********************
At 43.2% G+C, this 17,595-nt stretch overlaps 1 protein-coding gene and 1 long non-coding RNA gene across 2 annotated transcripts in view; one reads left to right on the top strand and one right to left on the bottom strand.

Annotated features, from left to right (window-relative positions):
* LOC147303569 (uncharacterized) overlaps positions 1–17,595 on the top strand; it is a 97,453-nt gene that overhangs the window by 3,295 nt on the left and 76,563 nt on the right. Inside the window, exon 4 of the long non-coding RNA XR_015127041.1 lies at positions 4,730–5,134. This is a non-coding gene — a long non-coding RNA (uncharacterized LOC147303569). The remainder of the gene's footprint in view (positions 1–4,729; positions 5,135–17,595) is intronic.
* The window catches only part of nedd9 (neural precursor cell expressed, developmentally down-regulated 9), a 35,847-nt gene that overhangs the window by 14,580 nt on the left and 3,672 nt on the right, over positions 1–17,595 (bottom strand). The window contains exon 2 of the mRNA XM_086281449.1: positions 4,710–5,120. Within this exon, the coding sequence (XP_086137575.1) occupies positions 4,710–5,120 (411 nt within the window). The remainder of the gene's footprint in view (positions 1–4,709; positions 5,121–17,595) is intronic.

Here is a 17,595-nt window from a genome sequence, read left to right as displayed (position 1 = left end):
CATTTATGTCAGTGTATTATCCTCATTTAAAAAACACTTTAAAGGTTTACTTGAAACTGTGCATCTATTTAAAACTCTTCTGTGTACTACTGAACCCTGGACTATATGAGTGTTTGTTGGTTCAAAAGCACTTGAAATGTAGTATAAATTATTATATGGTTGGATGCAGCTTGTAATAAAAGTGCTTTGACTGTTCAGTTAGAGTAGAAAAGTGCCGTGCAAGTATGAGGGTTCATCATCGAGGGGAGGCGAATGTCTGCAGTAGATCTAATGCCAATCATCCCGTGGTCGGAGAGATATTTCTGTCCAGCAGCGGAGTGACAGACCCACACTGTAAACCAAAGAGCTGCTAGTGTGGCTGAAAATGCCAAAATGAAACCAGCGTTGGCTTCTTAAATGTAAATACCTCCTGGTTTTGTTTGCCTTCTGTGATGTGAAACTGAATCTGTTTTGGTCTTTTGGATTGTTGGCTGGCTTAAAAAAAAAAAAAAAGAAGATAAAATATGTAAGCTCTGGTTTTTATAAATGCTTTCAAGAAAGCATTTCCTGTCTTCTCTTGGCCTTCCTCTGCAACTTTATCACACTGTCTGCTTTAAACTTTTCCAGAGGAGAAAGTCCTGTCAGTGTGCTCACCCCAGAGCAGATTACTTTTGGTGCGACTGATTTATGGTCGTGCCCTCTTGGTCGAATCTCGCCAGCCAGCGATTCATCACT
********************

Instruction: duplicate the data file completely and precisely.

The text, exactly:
At 43.2% G+C, this 17,595-nt stretch overlaps 1 protein-coding gene and 1 long non-coding RNA gene across 2 annotated transcripts in view; one reads left to right on the top strand and one right to left on the bottom strand.

Annotated features, from left to right (window-relative positions):
* LOC147303569 (uncharacterized) overlaps positions 1–17,595 on the top strand; it is a 97,453-nt gene that overhangs the window by 3,295 nt on the left and 76,563 nt on the right. Inside the window, exon 4 of the long non-coding RNA XR_015127041.1 lies at positions 4,730–5,134. This is a non-coding gene — a long non-coding RNA (uncharacterized LOC147303569). The remainder of the gene's footprint in view (positions 1–4,729; positions 5,135–17,595) is intronic.
* The window catches only part of nedd9 (neural precursor cell expressed, developmentally down-regulated 9), a 35,847-nt gene that overhangs the window by 14,580 nt on the left and 3,672 nt on the right, over positions 1–17,595 (bottom strand). The window contains exon 2 of the mRNA XM_086281449.1: positions 4,710–5,120. Within this exon, the coding sequence (XP_086137575.1) occupies positions 4,710–5,120 (411 nt within the window). The remainder of the gene's footprint in view (positions 1–4,709; positions 5,121–17,595) is intronic.

Here is a 17,595-nt window from a genome sequence, read left to right as displayed (position 1 = left end):
CATTTATGTCAGTGTATTATCCTCATTTAAAAAACACTTTAAAGGTTTACTTGAAACTGTGCATCTATTTAAAACTCTTCTGTGTACTACTGAACCCTGGACTATATGAGTGTTTGTTGGTTCAAAAGCACTTGAAATGTAGTATAAATTATTATATGGTTGGATGCAGCTTGTAATAAAAGTGCTTTGACTGTTCAGTTAGAGTAGAAAAGTGCCGTGCAAGTATGAGGGTTCATCATCGAGGGGAGGCGAATGTCTGCAGTAGATCTAATGCCAATCATCCCGTGGTCGGAGAGATATTTCTGTCCAGCAGCGGAGTGACAGACCCACACTGTAAACCAAAGAGCTGCTAGTGTGGCTGAAAATGCCAAAATGAAACCAGCGTTGGCTTCTTAAATGTAAATACCTCCTGGTTTTGTTTGCCTTCTGTGATGTGAAACTGAATCTGTTTTGGTCTTTTGGATTGTTGGCTGGCTTAAAAAAAAAAAAAAAGAAGATAAAATATGTAAGCTCTGGTTTTTATAAATGCTTTCAAGAAAGCATTTCCTGTCTTCTCTTGGCCTTCCTCTGCAACTTTATCACACTGTCTGCTTTAAACTTTTCCAGAGGAGAAAGTCCTGTCAGTGTGCTCACCCCAGAGCAGATTACTTTTGGTGCGACTGATTTATGGTCGTGCCCTCTTGGTCGAATCTCGCCAGCCAGCGATTCATCACT